Here’s a link to this article (from the Fremont County Ranger, below is an excerpt.
Local U.S. Forest Service officials say they won’t be negatively effected by federal budget sequestration, but only because of additional funding that came from Congress last year.
“That money … basically insulated us from the impact of the 5 percent (sequester) cut,” district ranger Steve Schacht said Thursday.
“So in this fiscal year we’re not going to see an impact … except in fuels potentially.”
Schacht said the Forest Service may hire fewer seasonal employees this season, leaving regular staff to bear more fire prevention responsibilities that include monitoring flammable fuels.
The U.S. Department of Agri-culture estimated the Forest Service will complete as many as 200,000 fewer acres of hazardous fuel treatments.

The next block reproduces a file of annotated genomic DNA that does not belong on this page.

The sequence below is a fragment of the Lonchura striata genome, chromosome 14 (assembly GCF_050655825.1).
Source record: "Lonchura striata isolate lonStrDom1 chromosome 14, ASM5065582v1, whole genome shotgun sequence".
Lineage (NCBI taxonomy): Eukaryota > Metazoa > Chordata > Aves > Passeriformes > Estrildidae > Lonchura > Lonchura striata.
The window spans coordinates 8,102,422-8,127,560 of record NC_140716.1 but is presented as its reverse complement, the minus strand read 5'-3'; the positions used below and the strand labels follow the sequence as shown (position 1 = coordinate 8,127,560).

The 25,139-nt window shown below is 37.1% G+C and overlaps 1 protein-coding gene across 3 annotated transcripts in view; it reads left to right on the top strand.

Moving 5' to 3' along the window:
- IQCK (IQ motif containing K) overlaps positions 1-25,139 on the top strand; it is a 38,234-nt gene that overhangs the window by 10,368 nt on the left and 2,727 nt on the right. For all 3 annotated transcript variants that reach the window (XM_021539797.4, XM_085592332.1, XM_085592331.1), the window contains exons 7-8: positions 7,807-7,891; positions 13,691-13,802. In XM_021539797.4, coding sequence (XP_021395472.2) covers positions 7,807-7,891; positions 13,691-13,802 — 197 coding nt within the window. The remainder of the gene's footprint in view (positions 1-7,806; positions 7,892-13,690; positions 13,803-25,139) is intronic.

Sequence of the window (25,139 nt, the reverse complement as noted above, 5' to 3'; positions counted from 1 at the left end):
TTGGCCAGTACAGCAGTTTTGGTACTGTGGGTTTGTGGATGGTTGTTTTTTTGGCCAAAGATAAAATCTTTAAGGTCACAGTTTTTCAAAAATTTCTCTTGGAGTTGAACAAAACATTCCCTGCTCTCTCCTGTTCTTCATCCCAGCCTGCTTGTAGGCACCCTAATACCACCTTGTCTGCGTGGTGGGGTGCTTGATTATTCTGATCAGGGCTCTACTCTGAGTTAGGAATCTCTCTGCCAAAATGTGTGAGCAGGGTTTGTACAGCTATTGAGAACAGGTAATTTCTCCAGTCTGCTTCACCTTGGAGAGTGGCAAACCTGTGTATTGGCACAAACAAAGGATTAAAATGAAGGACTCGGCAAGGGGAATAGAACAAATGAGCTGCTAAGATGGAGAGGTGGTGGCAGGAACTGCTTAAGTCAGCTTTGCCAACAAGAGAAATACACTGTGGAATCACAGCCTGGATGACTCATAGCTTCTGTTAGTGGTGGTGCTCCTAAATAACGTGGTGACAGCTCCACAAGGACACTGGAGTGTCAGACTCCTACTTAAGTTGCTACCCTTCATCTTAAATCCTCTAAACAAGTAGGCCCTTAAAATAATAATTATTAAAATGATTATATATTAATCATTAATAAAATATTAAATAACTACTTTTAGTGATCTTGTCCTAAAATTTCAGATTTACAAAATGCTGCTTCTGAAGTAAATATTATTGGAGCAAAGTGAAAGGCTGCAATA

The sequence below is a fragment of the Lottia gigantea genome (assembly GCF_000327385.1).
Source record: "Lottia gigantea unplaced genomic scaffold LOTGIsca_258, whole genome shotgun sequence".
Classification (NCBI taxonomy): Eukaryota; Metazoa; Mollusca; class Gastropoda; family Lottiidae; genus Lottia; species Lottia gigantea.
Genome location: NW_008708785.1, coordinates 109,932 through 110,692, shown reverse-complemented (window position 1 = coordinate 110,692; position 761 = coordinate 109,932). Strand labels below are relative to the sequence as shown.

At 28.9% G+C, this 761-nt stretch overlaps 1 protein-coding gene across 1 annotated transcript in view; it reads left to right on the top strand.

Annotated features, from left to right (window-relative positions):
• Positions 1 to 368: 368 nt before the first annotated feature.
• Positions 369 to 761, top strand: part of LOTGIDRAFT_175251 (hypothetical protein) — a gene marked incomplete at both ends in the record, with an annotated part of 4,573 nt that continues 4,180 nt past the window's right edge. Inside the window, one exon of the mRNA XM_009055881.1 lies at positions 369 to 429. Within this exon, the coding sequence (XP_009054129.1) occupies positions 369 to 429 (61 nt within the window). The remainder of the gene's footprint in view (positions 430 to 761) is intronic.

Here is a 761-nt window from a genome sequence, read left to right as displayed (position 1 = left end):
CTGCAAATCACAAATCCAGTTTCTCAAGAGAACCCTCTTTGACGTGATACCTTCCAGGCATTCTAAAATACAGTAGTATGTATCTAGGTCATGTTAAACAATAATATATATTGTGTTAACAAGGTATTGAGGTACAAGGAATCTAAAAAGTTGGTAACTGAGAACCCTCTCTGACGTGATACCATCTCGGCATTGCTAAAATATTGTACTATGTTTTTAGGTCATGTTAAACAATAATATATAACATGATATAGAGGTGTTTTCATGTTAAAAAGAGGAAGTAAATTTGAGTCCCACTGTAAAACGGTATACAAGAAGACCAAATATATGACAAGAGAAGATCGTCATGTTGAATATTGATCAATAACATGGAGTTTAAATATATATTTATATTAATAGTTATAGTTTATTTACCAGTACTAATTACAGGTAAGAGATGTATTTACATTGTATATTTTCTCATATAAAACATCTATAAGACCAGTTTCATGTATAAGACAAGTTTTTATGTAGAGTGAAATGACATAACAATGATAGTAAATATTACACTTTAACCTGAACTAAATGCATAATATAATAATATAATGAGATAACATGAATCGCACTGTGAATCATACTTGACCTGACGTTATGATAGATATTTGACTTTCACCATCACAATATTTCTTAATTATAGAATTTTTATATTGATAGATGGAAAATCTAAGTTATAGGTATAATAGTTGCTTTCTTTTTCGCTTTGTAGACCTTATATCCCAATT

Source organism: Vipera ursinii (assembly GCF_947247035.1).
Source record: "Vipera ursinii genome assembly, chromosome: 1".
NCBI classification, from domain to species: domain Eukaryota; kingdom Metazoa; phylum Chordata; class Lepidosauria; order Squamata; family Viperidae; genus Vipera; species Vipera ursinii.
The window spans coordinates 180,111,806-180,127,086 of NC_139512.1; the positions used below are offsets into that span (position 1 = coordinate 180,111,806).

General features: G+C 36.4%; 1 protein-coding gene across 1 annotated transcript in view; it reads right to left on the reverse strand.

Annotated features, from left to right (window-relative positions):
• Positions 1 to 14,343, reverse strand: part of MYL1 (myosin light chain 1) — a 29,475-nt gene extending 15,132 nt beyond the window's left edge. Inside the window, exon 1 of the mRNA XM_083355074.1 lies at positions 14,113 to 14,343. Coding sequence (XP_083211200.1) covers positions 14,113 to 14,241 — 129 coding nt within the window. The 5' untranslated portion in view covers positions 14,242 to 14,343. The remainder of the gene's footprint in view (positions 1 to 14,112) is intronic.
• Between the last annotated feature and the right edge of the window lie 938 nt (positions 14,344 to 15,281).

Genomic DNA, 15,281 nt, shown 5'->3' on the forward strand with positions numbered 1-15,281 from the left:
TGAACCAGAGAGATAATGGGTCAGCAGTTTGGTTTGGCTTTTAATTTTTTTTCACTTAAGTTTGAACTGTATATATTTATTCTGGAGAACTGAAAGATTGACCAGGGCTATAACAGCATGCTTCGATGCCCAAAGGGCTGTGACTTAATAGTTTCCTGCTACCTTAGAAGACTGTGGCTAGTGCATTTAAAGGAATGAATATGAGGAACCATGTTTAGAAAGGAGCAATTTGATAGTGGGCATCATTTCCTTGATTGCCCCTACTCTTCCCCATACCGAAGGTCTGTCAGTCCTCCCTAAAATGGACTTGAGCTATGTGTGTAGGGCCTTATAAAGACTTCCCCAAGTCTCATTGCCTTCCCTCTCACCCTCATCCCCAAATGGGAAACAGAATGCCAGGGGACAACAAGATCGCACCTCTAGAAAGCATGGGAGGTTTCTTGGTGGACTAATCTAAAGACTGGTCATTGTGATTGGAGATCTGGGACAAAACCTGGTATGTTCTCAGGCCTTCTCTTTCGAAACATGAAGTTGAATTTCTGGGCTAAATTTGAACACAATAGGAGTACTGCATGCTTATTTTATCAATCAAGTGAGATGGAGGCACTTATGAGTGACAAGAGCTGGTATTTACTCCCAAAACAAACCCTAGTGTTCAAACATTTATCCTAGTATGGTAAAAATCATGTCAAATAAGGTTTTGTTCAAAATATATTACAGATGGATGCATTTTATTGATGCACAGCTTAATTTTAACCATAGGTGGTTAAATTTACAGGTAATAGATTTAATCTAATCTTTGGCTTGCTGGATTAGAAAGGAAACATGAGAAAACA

“If the trend continues we’re going to see fewer standing firefighters on each unit,” Schacht said.
“But we’re not seeing that im-pact this year. And they may make adjustments at different levels in the agency in order to offset that.”
According to the U.S. Department of Agriculture, $134 million will be cut from the U.S. Forest Service for wildland fire management due to sequestration.
The reduction in funds reportedly would result in an appropriated funding level that is $42 million below the calculated 10 year average for fire suppression costs for fiscal year 2013.
The National Forest Service will see a $78 million cut according to the USDA, leading to a reduction in activities like forest and watershed restoration, grazing and mining. Jobs reportedly will be lost, and campgrounds and other recreational offerings may be shut down.